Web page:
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Allen, Flatt, Ballidis & Leslie, Inc.

I was hit by a truck, is the trucking company liable if the driver was an independent contractor?

Trucking companies frequently raise the legal defense that they are only the owner of a truck, and that the driver is an independent contractor, and therefore the truck company is not liable.  The legal distinction between an employee and an independent contractor is an important one. 

An independent contractor is someone who is in charge of his own work schedule, pays his own taxes, self-employment insurance, health insurance, liability insurance and may work for a number of different companies.  An independent contractor for instance may own his own rig and hook the trailer up to the rig but the trailer owner would obviously contend he is not responsible for the accident in such a situation.

In the last 10 years, there has been an increase in the claims by trucking companies that they own the truck, but the driver is an independent contractor and therefore liable for an accident.  Therefore, an attorney must understand the rules that govern the designation of an independent contractor and the distinction from that of an employee. 

There are several important factors to focus on.  First, the federal motor carrier safety regulations control the operation of trucks and 49CRF390.5 requires that trucking companies consider independent contractors as employees when driving trucks interstate.  Interstate travel means trucks are driven from one state to another. 

For trucking companies that offer an intrastate transport,  that is from one city to another in the same state, the federal regulations do not apply.  In those instances, state law is definitive and helpful.  The status of employee versus independent contractor can be determined by the factors that generally designate an operator of a truck as an employee.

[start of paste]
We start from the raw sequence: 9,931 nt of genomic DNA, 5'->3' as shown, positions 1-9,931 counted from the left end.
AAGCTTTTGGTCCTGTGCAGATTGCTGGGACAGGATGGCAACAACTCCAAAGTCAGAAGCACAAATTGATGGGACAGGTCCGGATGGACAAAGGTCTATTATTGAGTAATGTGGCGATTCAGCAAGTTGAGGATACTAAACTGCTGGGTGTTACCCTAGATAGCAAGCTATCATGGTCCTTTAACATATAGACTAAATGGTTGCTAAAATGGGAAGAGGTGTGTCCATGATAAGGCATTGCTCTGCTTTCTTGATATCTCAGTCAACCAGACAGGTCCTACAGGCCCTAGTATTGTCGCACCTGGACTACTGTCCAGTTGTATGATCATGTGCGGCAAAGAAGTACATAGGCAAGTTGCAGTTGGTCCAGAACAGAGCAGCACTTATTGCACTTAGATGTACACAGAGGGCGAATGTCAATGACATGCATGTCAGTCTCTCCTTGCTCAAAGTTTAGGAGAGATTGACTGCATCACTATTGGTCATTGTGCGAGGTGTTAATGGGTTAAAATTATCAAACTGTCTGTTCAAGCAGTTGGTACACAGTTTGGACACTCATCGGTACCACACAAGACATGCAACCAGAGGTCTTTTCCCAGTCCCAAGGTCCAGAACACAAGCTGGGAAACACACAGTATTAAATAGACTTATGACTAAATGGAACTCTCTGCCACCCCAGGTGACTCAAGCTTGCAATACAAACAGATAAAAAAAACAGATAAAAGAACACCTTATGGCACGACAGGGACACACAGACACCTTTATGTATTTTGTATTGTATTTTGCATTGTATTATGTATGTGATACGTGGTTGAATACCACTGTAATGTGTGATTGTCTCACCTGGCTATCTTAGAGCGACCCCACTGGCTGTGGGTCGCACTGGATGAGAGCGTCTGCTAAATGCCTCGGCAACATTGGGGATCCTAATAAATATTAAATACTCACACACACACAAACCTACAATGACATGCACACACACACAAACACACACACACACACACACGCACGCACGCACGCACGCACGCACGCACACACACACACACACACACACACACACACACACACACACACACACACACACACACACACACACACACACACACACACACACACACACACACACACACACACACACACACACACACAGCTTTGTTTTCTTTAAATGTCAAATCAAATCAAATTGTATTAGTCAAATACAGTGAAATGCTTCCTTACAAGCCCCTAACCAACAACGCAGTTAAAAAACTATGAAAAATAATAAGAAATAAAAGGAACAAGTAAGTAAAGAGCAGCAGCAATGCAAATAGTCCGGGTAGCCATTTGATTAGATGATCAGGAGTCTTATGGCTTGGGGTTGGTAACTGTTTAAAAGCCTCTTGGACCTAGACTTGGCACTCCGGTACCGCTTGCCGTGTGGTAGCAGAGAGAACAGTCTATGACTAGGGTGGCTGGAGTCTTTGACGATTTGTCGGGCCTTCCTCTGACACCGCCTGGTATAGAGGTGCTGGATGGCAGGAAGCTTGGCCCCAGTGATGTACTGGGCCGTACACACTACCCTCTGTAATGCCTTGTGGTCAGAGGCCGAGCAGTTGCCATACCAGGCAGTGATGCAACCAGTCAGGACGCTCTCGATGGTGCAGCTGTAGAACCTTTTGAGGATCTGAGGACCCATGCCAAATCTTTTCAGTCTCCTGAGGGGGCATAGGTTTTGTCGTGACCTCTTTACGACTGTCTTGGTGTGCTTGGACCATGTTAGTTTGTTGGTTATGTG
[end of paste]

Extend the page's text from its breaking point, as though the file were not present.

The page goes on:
1.    Does the trucking company dictate to the driver where and when he should be operating his truck?
2.    Does the driver have other clients or is he exclusively with one trucking company?
3.    Is the driver paid as an independent contractor and responsible for all of his own insurance including workers’ compensation and liability insurance?
4.    Is there a contract between the trucking company and the independent contractor and what are the terms of the contract?
5.    Is the trucking company using the independent contractor status as a shield of liability when in actuality these drivers carry out all the functions that an employee would carry out?

The establishment of an employee relationship with a trucking company is an important one because trucking companies have far more assets to compensate injured victims of truck accidents.  Additionally, they are mandated to carry insurance in the state of California to do business while individual drivers may allow that coverage to lapse. 

If you have been involved in a truck accident, don’t leave your case to an attorney that does not understand truck accident law.  A million dollar judgment against the driver may be of no value, since he may own no assets and as compared to a million dollar judgment against the trucking company.

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